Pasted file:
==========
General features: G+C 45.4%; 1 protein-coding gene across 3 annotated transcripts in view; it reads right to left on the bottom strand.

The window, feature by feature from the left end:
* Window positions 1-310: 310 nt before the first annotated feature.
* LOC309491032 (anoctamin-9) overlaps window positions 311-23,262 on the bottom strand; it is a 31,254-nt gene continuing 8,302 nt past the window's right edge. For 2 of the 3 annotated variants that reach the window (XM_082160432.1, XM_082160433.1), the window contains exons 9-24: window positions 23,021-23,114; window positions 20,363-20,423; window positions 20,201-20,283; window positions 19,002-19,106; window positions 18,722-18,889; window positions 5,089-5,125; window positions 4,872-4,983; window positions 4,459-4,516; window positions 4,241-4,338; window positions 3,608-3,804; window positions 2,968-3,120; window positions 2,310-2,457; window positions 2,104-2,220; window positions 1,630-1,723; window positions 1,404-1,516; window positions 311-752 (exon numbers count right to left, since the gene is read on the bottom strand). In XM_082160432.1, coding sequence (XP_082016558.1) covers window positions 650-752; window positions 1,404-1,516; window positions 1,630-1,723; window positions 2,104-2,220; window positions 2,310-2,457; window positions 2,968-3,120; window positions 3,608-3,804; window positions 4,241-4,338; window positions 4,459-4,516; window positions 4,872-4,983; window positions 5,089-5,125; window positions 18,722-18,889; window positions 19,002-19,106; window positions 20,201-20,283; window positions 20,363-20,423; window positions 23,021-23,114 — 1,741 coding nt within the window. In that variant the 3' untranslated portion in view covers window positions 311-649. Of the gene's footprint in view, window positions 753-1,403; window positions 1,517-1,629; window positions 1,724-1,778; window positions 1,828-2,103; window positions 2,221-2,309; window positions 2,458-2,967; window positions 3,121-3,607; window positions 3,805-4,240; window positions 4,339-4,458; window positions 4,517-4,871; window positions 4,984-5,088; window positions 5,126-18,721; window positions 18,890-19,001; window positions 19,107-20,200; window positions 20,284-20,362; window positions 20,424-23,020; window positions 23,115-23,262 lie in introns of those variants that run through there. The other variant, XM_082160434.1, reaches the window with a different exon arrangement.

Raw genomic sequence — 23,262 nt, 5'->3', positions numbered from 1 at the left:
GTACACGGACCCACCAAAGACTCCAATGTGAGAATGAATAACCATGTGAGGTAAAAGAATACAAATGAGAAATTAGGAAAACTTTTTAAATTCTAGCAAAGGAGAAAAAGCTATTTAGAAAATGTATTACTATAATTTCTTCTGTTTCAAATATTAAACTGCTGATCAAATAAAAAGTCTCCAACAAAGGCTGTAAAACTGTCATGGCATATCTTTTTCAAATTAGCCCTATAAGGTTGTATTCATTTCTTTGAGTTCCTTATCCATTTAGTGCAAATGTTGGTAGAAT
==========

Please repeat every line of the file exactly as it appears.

General features: G+C 45.4%; 1 protein-coding gene across 3 annotated transcripts in view; it reads right to left on the bottom strand.

The window, feature by feature from the left end:
* Window positions 1-310: 310 nt before the first annotated feature.
* LOC309491032 (anoctamin-9) overlaps window positions 311-23,262 on the bottom strand; it is a 31,254-nt gene continuing 8,302 nt past the window's right edge. For 2 of the 3 annotated variants that reach the window (XM_082160432.1, XM_082160433.1), the window contains exons 9-24: window positions 23,021-23,114; window positions 20,363-20,423; window positions 20,201-20,283; window positions 19,002-19,106; window positions 18,722-18,889; window positions 5,089-5,125; window positions 4,872-4,983; window positions 4,459-4,516; window positions 4,241-4,338; window positions 3,608-3,804; window positions 2,968-3,120; window positions 2,310-2,457; window positions 2,104-2,220; window positions 1,630-1,723; window positions 1,404-1,516; window positions 311-752 (exon numbers count right to left, since the gene is read on the bottom strand). In XM_082160432.1, coding sequence (XP_082016558.1) covers window positions 650-752; window positions 1,404-1,516; window positions 1,630-1,723; window positions 2,104-2,220; window positions 2,310-2,457; window positions 2,968-3,120; window positions 3,608-3,804; window positions 4,241-4,338; window positions 4,459-4,516; window positions 4,872-4,983; window positions 5,089-5,125; window positions 18,722-18,889; window positions 19,002-19,106; window positions 20,201-20,283; window positions 20,363-20,423; window positions 23,021-23,114 — 1,741 coding nt within the window. In that variant the 3' untranslated portion in view covers window positions 311-649. Of the gene's footprint in view, window positions 753-1,403; window positions 1,517-1,629; window positions 1,724-1,778; window positions 1,828-2,103; window positions 2,221-2,309; window positions 2,458-2,967; window positions 3,121-3,607; window positions 3,805-4,240; window positions 4,339-4,458; window positions 4,517-4,871; window positions 4,984-5,088; window positions 5,126-18,721; window positions 18,890-19,001; window positions 19,107-20,200; window positions 20,284-20,362; window positions 20,424-23,020; window positions 23,115-23,262 lie in introns of those variants that run through there. The other variant, XM_082160434.1, reaches the window with a different exon arrangement.

Raw genomic sequence — 23,262 nt, 5'->3', positions numbered from 1 at the left:
GTACACGGACCCACCAAAGACTCCAATGTGAGAATGAATAACCATGTGAGGTAAAAGAATACAAATGAGAAATTAGGAAAACTTTTTAAATTCTAGCAAAGGAGAAAAAGCTATTTAGAAAATGTATTACTATAATTTCTTCTGTTTCAAATATTAAACTGCTGATCAAATAAAAAGTCTCCAACAAAGGCTGTAAAACTGTCATGGCATATCTTTTTCAAATTAGCCCTATAAGGTTGTATTCATTTCTTTGAGTTCCTTATCCATTTAGTGCAAATGTTGGTAGAAT